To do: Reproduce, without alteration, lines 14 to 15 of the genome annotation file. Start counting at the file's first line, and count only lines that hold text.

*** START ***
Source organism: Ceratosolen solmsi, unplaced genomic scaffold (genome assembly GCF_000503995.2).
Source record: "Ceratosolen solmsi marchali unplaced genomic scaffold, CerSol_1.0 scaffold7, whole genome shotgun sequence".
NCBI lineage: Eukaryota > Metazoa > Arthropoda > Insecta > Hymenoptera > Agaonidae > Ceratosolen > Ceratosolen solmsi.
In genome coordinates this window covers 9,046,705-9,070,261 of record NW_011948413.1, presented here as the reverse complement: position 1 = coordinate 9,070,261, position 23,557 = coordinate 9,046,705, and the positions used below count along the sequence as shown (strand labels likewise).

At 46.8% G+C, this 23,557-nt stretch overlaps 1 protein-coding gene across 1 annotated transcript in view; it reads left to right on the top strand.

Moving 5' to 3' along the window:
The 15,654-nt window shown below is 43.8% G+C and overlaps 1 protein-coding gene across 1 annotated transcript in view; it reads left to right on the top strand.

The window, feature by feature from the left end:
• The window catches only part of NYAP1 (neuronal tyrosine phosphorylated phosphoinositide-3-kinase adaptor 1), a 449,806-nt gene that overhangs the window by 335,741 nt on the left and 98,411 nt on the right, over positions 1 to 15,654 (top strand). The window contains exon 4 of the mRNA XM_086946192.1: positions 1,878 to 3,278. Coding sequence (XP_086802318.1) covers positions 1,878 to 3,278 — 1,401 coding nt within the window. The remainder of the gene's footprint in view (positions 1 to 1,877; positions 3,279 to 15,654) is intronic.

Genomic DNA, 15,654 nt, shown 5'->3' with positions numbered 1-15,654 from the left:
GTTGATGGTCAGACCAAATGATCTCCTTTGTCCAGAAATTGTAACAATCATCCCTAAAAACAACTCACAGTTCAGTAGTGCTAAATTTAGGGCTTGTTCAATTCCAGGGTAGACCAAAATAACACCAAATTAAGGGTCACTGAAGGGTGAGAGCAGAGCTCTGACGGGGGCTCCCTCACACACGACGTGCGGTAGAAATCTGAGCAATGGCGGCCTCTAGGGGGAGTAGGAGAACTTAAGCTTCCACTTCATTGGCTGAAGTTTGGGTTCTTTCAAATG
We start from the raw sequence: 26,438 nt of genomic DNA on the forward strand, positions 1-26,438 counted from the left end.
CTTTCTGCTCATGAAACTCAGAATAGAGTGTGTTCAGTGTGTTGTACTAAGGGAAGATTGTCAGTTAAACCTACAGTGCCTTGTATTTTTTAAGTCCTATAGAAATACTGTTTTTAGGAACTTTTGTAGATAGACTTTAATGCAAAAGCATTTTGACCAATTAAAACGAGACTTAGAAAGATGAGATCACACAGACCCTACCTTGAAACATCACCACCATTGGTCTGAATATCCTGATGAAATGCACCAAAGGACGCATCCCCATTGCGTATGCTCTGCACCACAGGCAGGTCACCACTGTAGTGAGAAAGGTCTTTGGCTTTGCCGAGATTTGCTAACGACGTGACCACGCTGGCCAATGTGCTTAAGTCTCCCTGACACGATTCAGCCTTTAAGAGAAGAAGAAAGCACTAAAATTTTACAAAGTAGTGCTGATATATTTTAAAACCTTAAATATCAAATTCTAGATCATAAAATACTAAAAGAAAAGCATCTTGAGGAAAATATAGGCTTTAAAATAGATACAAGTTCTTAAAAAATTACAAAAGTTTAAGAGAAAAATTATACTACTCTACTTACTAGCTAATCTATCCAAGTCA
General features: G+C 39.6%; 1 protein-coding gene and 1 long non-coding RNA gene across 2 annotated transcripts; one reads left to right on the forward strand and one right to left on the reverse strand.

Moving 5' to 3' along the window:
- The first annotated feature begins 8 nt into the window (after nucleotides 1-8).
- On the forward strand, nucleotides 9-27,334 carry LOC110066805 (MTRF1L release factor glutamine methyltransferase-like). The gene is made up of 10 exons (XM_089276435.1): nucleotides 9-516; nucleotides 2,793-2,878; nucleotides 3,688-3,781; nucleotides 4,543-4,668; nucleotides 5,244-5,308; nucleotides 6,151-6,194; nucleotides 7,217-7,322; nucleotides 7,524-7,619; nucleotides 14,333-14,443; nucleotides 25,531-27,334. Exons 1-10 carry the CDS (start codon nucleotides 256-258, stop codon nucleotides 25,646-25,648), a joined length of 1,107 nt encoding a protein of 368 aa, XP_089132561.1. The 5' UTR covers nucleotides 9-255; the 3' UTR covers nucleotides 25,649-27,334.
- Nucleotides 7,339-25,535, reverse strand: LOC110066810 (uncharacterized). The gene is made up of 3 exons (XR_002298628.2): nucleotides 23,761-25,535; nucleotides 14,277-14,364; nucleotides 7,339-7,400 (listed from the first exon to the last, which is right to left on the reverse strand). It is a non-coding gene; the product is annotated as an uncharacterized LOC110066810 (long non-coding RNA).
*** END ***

General features: G+C 39.6%; 1 protein-coding gene and 1 long non-coding RNA gene across 2 annotated transcripts; one reads left to right on the forward strand and one right to left on the reverse strand.

Moving 5' to 3' along the window: